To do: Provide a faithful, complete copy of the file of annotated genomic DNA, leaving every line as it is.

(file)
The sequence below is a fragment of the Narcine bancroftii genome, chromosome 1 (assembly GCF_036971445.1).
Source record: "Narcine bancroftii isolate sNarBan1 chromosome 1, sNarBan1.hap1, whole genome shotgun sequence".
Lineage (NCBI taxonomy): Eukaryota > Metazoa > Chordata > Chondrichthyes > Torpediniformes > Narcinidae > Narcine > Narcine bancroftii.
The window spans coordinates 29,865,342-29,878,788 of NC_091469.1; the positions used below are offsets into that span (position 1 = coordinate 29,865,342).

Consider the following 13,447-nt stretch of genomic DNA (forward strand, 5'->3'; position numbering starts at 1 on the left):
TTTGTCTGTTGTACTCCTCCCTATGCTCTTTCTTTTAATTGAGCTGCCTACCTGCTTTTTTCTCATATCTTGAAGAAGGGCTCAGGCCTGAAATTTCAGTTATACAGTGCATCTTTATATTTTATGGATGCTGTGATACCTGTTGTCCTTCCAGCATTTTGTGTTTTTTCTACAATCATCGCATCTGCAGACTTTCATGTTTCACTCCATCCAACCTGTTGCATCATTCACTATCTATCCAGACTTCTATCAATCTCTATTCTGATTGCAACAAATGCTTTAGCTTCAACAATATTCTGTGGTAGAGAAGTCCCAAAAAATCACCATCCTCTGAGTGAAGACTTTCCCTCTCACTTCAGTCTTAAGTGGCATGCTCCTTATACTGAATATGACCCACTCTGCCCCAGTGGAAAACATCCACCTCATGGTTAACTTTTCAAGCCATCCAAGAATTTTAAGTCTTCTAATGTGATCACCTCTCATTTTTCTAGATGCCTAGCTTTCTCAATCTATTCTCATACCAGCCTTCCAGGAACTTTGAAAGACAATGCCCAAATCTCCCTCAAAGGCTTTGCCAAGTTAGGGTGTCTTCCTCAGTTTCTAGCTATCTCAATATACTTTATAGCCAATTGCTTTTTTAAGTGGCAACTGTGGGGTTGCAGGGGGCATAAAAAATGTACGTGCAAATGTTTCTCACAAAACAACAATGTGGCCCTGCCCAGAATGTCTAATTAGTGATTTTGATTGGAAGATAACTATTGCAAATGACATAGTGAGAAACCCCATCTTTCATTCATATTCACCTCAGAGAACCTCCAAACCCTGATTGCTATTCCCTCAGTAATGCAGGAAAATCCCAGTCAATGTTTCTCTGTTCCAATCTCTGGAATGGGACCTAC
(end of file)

The sequence below is a fragment of the Narcine bancroftii genome, chromosome 1 (assembly GCF_036971445.1).
Source record: "Narcine bancroftii isolate sNarBan1 chromosome 1, sNarBan1.hap1, whole genome shotgun sequence".
Lineage (NCBI taxonomy): Eukaryota > Metazoa > Chordata > Chondrichthyes > Torpediniformes > Narcinidae > Narcine > Narcine bancroftii.
The window spans coordinates 29,865,342-29,878,788 of NC_091469.1; the positions used below are offsets into that span (position 1 = coordinate 29,865,342).

Consider the following 13,447-nt stretch of genomic DNA (forward strand, 5'->3'; position numbering starts at 1 on the left):
TTTGTCTGTTGTACTCCTCCCTATGCTCTTTCTTTTAATTGAGCTGCCTACCTGCTTTTTTCTCATATCTTGAAGAAGGGCTCAGGCCTGAAATTTCAGTTATACAGTGCATCTTTATATTTTATGGATGCTGTGATACCTGTTGTCCTTCCAGCATTTTGTGTTTTTTCTACAATCATCGCATCTGCAGACTTTCATGTTTCACTCCATCCAACCTGTTGCATCATTCACTATCTATCCAGACTTCTATCAATCTCTATTCTGATTGCAACAAATGCTTTAGCTTCAACAATATTCTGTGGTAGAGAAGTCCCAAAAAATCACCATCCTCTGAGTGAAGACTTTCCCTCTCACTTCAGTCTTAAGTGGCATGCTCCTTATACTGAATATGACCCACTCTGCCCCAGTGGAAAACATCCACCTCATGGTTAACTTTTCAAGCCATCCAAGAATTTTAAGTCTTCTAATGTGATCACCTCTCATTTTTCTAGATGCCTAGCTTTCTCAATCTATTCTCATACCAGCCTTCCAGGAACTTTGAAAGACAATGCCCAAATCTCCCTCAAAGGCTTTGCCAAGTTAGGGTGTCTTCCTCAGTTTCTAGCTATCTCAATATACTTTATAGCCAATTGCTTTTTTAAGTGGCAACTGTGGGGTTGCAGGGGGCATAAAAAATGTACGTGCAAATGTTTCTCACAAAACAACAATGTGGCCCTGCCCAGAATGTCTAATTAGTGATTTTGATTGGAAGATAACTATTGCAAATGACATAGTGAGAAACCCCATCTTTCATTCATATTCACCTCAGAGAACCTCCAAACCCTGATTGCTATTCCCTCAGTAATGCAGGAAAATCCCAGTCAATGTTTCTCTGTTCCAATCTCTGGAATGGGACCTAC